Telecom giant Nokia and conglomerate Siemens are moving to restructure a joint venture in telecommunications networking equipment after failing to acquire a controlling stake in it and two private equity groups, Kohlberg Kravis Roberts and TPG Capital already dropped out of the auction to take over from Nokia as the controlling partner in NSN. Shares of Nokia ended Friday down 14 cents at $5.88 and shares of Siemens finished the session down 60 cents at $131.18………..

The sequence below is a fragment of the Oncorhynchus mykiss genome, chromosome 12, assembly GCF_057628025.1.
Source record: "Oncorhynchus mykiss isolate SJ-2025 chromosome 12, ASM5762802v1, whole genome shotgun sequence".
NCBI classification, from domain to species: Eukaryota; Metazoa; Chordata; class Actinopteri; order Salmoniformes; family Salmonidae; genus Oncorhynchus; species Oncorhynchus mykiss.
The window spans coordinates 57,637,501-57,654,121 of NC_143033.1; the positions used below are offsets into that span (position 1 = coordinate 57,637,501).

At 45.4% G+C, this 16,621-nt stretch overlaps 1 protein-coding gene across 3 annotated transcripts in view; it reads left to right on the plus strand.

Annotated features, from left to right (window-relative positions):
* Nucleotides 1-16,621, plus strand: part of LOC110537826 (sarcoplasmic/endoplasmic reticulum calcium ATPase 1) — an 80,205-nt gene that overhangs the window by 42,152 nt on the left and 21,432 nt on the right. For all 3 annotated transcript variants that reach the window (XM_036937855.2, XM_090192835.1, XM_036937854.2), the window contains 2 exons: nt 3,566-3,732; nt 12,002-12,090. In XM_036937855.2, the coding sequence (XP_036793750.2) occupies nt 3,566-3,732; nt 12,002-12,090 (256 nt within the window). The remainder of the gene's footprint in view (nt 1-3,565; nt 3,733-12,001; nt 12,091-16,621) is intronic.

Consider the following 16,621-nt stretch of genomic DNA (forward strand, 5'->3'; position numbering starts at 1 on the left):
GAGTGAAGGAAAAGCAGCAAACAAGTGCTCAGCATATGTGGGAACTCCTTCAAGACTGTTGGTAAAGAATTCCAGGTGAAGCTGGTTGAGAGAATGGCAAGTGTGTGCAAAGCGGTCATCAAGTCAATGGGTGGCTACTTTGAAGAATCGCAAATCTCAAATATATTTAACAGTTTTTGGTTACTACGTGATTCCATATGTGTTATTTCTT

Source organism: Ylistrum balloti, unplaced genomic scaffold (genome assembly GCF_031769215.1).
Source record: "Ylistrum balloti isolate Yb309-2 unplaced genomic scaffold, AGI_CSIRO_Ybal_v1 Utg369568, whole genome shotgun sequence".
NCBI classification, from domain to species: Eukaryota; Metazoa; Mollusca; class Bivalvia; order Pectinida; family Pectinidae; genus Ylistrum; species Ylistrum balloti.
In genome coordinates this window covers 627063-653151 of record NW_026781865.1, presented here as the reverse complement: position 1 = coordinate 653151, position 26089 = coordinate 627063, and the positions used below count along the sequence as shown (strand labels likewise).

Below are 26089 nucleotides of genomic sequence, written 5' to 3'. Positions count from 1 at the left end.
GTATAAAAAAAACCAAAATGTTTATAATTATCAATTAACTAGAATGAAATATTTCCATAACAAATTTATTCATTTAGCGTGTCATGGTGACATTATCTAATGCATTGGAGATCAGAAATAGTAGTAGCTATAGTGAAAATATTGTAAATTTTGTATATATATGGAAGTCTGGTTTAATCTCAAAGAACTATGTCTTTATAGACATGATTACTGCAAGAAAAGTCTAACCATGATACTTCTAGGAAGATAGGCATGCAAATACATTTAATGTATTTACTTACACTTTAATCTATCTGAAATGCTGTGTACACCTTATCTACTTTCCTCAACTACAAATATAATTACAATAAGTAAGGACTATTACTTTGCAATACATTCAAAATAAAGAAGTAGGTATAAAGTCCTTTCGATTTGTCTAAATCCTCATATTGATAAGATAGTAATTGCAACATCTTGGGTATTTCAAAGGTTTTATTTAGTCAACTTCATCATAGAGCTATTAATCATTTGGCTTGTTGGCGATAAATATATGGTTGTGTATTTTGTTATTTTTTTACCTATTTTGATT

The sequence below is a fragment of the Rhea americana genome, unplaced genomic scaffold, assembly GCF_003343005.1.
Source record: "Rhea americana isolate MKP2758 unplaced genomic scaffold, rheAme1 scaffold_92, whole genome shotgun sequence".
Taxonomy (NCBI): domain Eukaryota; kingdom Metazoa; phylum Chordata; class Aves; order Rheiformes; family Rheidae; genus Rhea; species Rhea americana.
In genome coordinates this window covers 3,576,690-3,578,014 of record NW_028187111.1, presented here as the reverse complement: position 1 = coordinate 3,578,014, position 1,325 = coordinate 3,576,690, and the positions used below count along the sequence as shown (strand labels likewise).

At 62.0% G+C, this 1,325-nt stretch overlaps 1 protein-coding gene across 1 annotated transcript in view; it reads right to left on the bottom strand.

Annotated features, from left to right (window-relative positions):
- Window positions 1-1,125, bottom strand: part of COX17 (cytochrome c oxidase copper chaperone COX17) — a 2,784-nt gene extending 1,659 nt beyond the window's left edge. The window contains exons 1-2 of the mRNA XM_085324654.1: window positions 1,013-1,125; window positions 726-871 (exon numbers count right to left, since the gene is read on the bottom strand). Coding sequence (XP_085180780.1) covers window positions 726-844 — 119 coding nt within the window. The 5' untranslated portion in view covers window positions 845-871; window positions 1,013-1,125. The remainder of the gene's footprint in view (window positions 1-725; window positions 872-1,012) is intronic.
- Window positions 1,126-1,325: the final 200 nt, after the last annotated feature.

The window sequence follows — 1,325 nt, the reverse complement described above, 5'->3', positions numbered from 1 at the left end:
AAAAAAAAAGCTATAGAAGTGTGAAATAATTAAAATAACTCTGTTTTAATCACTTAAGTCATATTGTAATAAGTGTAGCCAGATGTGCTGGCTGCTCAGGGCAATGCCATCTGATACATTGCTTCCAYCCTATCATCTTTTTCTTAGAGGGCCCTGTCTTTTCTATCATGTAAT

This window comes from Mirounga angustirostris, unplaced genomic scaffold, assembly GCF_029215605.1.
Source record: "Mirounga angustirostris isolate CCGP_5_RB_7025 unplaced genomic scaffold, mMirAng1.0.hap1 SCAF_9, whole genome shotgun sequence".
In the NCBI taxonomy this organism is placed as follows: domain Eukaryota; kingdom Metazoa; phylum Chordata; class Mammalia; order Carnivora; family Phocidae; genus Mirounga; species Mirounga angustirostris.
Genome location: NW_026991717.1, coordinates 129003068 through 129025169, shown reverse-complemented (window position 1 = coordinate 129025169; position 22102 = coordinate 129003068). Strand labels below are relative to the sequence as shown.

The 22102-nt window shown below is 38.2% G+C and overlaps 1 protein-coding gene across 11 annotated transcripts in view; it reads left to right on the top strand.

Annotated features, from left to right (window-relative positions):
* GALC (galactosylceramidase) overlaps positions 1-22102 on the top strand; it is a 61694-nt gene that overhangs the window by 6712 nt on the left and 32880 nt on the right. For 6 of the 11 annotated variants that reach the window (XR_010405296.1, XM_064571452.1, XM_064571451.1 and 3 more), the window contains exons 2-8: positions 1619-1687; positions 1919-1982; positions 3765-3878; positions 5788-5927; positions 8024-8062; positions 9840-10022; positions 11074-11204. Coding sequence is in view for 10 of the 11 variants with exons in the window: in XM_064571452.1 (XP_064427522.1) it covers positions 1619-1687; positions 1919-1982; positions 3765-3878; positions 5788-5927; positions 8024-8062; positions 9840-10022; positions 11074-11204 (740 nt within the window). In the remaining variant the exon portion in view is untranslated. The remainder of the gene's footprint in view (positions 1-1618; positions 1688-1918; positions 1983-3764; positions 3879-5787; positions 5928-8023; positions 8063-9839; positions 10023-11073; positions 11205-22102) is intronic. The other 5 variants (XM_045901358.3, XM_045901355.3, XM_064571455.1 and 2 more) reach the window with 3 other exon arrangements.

Nokia and Siemens AG have shifted their focus to restructuring their joint venture in telecommunications-networking equipment, after failing to reach a deal with bidders for a controlling stake in the unprofitable business. In the latest blow to beleaguered cellphone maker Nokia, which controls the venture, the company and Siemens now are exploring a “self-help” deal for the business, which is known as Nokia Siemens Networks. Under such a deal, each company might put more cash into the venture, the world’s No. 2 maker of wireless-networking gear. Talks to sell a controlling stake in the venture to a consortium that includes private-equity firms Gores Group LLC and Platinum Equity LLC are unlikely to go anywhere. A private-equity group that includes Kohlberg Kravis Roberts & Co. and TPG Capital dropped out of the auction earlier. Final bids were due three weeks ago. “NSN has real momentum and innovation, and shareholder interests are aligned in building a strong and profitable company,” said a Nokia spokesman, who declined further comment. Earlier this month, Nokia had said it was “in constructive talks with multiple parties.” A spokesman for Finland-based Nokia Siemens, which has more than 60,000 employees and had nearly $20 billion in revenue last year. Nokia and Siemens each owns 50% of the venture, but Nokia has four of its seven board seats. Nokia consolidates the venture’s results in its financial statements. With Nokia Siemens Networks losing nearly $1 billion last year, the sale of a majority stake could have let Nokia remove a major drag on its results. Nokia has been losing cellphone market share to Apple Inc. and devices based on Google Inc.‘s Android operating system. Nokia‘s decline has accelerated lately with its shares plunging after it warned late last month that its core handset division may not make a profit in the second quarter. Its American depositary receipts fell 2.3% to $5.88 in New York Stock Exchange trading Friday. The ADRs were trading around $8.20 when the company issued the warning.